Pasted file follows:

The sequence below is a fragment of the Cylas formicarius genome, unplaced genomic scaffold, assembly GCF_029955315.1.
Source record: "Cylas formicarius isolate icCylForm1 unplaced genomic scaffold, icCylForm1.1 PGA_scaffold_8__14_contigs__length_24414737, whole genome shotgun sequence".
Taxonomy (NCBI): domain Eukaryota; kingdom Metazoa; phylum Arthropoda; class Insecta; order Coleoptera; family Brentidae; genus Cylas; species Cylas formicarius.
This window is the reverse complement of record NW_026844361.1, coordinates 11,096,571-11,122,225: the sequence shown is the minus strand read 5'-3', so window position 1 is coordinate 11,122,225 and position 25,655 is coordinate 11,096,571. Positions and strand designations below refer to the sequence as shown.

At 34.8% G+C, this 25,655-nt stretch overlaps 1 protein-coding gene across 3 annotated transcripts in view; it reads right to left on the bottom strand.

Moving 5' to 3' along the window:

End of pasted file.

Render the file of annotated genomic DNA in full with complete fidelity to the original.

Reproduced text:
The sequence below is a fragment of the Cylas formicarius genome, unplaced genomic scaffold, assembly GCF_029955315.1.
Source record: "Cylas formicarius isolate icCylForm1 unplaced genomic scaffold, icCylForm1.1 PGA_scaffold_8__14_contigs__length_24414737, whole genome shotgun sequence".
Taxonomy (NCBI): domain Eukaryota; kingdom Metazoa; phylum Arthropoda; class Insecta; order Coleoptera; family Brentidae; genus Cylas; species Cylas formicarius.
This window is the reverse complement of record NW_026844361.1, coordinates 11,096,571-11,122,225: the sequence shown is the minus strand read 5'-3', so window position 1 is coordinate 11,122,225 and position 25,655 is coordinate 11,096,571. Positions and strand designations below refer to the sequence as shown.

At 34.8% G+C, this 25,655-nt stretch overlaps 1 protein-coding gene across 3 annotated transcripts in view; it reads right to left on the bottom strand.

Moving 5' to 3' along the window: